“Now our comrade Lord (or our relative Lord) the time has come when we must approach you in your illness. We remove for a time the deer’s antlers from your brow, we remove the emblem of your Lordship title. The Great Law has decreed that no Lord should end his life with the antlers on his brow. We therefore lay them aside in the room. If the Creator spares you and you recover from your illness you shall rise from your bed with the antlers on your brow as before and you shall resume your duties as Lord of the Confederacy and you may labor again for the Confederate people.”

Iroquois Confederacy Constitution – Article 32

32. If a Lord of the Confederacy should die while the Council of the Five Nations is in session the Council shall adjourn for ten days. No Confederate Council shall sit within ten days of the death of a Lord of the Confederacy. If the Three Brothers (the Mohawk, the Onondaga and the Seneca) should lose one of their Lords by death, the Younger Brothers (the Oneida and the Cayuga) shall come to the surviving Lords of the Three Brothers on the tenth day and console them. If the Younger Brothers lose one of their Lords then the Three Brothers shall come to them and console them. And the consolation shall be the reading of the contents of the thirteen shell (wampum) strings of Ayonhwhathah. At the termination of this rite a successor shall be appointed, to be appointed by the women heirs of the Lordship title. If the women are not yet ready to place their nominee before the Lords the Speaker shall say, “Come let us go out.” All shall leave the Council or the place of gathering. The installation shall then wait until such a time as the women are ready. The Speaker shall lead the way from the house by saying, “Let us depart to the edge of the woods and lie in waiting on our bellies.” When the women title holders shall have chosen one of their sons the Confederate Lords will assemble in two places, the Younger Brothers in one place and the Three Older Brothers in another. The Lords who are to console the mourning Lords shall choose one of their number to sing the Pacification Hymn as they journey to the sorrowing Lords. The singer shall lead the way and the Lords and the people shall follow. When they reach the sorrowing Lords they shall hail the candidate Lord and perform the rite of Conferring the Lordship Title.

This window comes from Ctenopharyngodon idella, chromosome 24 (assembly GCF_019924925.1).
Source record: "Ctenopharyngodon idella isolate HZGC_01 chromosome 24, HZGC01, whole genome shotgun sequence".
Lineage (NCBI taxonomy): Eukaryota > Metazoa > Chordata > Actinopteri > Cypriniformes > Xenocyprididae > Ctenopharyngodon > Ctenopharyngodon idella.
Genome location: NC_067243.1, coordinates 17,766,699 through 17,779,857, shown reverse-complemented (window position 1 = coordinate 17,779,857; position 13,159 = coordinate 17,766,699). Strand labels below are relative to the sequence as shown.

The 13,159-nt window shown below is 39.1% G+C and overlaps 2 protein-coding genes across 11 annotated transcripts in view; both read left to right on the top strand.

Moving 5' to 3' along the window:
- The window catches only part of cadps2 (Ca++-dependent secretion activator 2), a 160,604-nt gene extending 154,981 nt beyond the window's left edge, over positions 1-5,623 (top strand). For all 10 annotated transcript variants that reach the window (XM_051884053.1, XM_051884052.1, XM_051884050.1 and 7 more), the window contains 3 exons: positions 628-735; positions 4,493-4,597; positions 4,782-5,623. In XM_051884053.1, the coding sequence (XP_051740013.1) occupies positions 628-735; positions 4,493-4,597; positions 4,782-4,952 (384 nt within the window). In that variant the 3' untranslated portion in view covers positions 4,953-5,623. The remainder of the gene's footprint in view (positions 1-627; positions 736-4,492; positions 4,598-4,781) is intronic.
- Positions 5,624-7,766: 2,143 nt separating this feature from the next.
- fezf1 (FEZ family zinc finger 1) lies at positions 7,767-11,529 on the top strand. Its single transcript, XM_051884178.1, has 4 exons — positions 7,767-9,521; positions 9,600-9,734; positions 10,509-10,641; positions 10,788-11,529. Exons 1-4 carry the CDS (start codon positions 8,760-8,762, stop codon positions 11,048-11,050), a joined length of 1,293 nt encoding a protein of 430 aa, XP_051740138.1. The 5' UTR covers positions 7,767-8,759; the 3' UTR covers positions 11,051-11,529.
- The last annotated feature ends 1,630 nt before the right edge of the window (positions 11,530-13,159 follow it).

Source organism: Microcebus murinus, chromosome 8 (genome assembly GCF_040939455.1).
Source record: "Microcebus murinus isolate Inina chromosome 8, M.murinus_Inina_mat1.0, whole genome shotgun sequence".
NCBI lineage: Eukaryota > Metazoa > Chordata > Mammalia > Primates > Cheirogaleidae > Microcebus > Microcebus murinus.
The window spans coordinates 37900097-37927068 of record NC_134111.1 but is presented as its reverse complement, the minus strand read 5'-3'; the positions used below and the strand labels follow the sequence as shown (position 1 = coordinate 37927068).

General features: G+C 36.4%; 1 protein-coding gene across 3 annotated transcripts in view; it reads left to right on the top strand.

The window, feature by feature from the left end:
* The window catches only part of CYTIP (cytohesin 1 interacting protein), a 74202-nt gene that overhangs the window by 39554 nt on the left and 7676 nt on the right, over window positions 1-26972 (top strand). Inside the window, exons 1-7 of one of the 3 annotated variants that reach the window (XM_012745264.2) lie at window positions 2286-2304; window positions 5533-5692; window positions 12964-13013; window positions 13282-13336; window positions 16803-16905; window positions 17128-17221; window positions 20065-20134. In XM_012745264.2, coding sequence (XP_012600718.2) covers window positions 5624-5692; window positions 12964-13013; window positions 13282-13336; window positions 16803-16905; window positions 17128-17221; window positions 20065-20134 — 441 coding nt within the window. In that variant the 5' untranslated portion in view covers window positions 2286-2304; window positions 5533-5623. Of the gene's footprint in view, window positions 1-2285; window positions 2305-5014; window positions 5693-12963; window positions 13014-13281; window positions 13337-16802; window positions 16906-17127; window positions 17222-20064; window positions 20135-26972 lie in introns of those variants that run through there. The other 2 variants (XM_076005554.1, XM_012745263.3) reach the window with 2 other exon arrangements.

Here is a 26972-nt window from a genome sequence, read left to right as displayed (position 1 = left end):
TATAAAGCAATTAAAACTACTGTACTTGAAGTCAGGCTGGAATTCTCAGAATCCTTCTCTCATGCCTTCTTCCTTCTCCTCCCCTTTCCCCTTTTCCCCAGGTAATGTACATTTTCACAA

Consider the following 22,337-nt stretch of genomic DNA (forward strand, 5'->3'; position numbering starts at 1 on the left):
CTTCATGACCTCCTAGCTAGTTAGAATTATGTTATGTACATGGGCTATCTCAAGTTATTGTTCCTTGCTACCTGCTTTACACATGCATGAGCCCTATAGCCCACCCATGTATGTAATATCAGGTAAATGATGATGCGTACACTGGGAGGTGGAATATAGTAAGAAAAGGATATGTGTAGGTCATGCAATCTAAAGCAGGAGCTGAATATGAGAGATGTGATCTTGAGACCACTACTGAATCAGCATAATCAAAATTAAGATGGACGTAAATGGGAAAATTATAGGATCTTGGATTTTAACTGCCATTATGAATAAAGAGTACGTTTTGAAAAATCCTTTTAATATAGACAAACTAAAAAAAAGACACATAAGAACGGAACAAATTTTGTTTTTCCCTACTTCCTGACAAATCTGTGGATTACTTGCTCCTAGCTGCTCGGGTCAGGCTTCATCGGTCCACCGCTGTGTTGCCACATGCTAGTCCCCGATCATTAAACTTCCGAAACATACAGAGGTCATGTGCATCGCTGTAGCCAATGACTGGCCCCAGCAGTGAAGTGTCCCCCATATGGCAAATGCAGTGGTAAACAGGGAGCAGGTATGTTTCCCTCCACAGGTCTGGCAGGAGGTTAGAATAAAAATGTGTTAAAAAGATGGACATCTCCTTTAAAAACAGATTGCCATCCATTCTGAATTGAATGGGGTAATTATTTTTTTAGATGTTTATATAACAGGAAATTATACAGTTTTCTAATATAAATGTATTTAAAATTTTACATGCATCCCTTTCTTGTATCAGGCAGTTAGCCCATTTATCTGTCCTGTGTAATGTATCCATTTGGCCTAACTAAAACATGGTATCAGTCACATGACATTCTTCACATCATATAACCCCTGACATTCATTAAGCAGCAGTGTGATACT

Iroquois Confederacy Constitution – Article 33

33. When a Confederate Lord dies, the surviving relatives shall immediately dispatch a messenger, a member of another clan, to the Lords in another locality. When the runner comes within hailing distance of the locality he shall utter a sad wail, thus: “Kwa-ah, Kwa-ah, Kwa-ah!” The sound shall be repeated three times and then again and again at intervals as many times as the distance may require. When the runner arrives at the settlement the people shall assemble and one must ask him the nature of his sad message. He shall then say, “Let us consider.” Then he shall tell them of the death of the Lord. He shall deliver to them a string of shells (wampum) and say “Here is the testimony, you have heard the message.” He may then return home. It now becomes the duty of the Lords of the locality to send runners to other localities and each locality shall send other messengers until all Lords are notified. Runners shall travel day and night.

Iroquois Confederacy Constitution – Article 34

34. If a Lord dies and there is no candidate qualified for the office in the family of the women title holders, the Lords of the Nation shall give the title into the hands of a sister family in the clan until such a time as the original family produces a candidate, when the title shall be restored to the rightful owners. No Lordship title may be carried into the grave. The Lords of the Confederacy may dispossess a dead Lord of his title even at the grave.

Source: warpaths2peacepipes